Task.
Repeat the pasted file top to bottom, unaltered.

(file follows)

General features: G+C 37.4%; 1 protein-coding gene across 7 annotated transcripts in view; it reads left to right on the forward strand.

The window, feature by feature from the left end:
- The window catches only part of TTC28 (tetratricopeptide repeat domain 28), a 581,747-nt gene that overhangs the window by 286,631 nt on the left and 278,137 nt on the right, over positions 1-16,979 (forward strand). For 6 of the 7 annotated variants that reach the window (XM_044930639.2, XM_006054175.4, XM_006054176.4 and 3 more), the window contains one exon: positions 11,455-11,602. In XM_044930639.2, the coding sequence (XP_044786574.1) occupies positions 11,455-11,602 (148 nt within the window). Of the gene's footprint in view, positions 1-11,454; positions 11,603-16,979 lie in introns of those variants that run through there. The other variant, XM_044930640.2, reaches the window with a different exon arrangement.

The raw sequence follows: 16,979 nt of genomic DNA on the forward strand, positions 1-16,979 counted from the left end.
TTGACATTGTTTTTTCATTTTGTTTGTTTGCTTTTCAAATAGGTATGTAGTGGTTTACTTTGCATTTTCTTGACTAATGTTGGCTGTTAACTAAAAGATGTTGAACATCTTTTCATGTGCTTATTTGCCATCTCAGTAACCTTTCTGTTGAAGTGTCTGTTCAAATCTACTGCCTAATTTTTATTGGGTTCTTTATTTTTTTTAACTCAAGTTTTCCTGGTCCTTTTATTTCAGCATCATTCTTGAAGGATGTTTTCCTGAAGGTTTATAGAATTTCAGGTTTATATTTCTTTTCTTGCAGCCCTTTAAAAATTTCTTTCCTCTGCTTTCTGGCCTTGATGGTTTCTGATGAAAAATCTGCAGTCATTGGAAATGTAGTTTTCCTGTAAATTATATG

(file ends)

General features: G+C 37.4%; 1 protein-coding gene across 7 annotated transcripts in view; it reads left to right on the forward strand.

The window, feature by feature from the left end:
- The window catches only part of TTC28 (tetratricopeptide repeat domain 28), a 581,747-nt gene that overhangs the window by 286,631 nt on the left and 278,137 nt on the right, over positions 1-16,979 (forward strand). For 6 of the 7 annotated variants that reach the window (XM_044930639.2, XM_006054175.4, XM_006054176.4 and 3 more), the window contains one exon: positions 11,455-11,602. In XM_044930639.2, the coding sequence (XP_044786574.1) occupies positions 11,455-11,602 (148 nt within the window). Of the gene's footprint in view, positions 1-11,454; positions 11,603-16,979 lie in introns of those variants that run through there. The other variant, XM_044930640.2, reaches the window with a different exon arrangement.

The raw sequence follows: 16,979 nt of genomic DNA on the forward strand, positions 1-16,979 counted from the left end.
TTGACATTGTTTTTTCATTTTGTTTGTTTGCTTTTCAAATAGGTATGTAGTGGTTTACTTTGCATTTTCTTGACTAATGTTGGCTGTTAACTAAAAGATGTTGAACATCTTTTCATGTGCTTATTTGCCATCTCAGTAACCTTTCTGTTGAAGTGTCTGTTCAAATCTACTGCCTAATTTTTATTGGGTTCTTTATTTTTTTTAACTCAAGTTTTCCTGGTCCTTTTATTTCAGCATCATTCTTGAAGGATGTTTTCCTGAAGGTTTATAGAATTTCAGGTTTATATTTCTTTTCTTGCAGCCCTTTAAAAATTTCTTTCCTCTGCTTTCTGGCCTTGATGGTTTCTGATGAAAAATCTGCAGTCATTGGAAATGTAGTTTTCCTGTAAATTATATG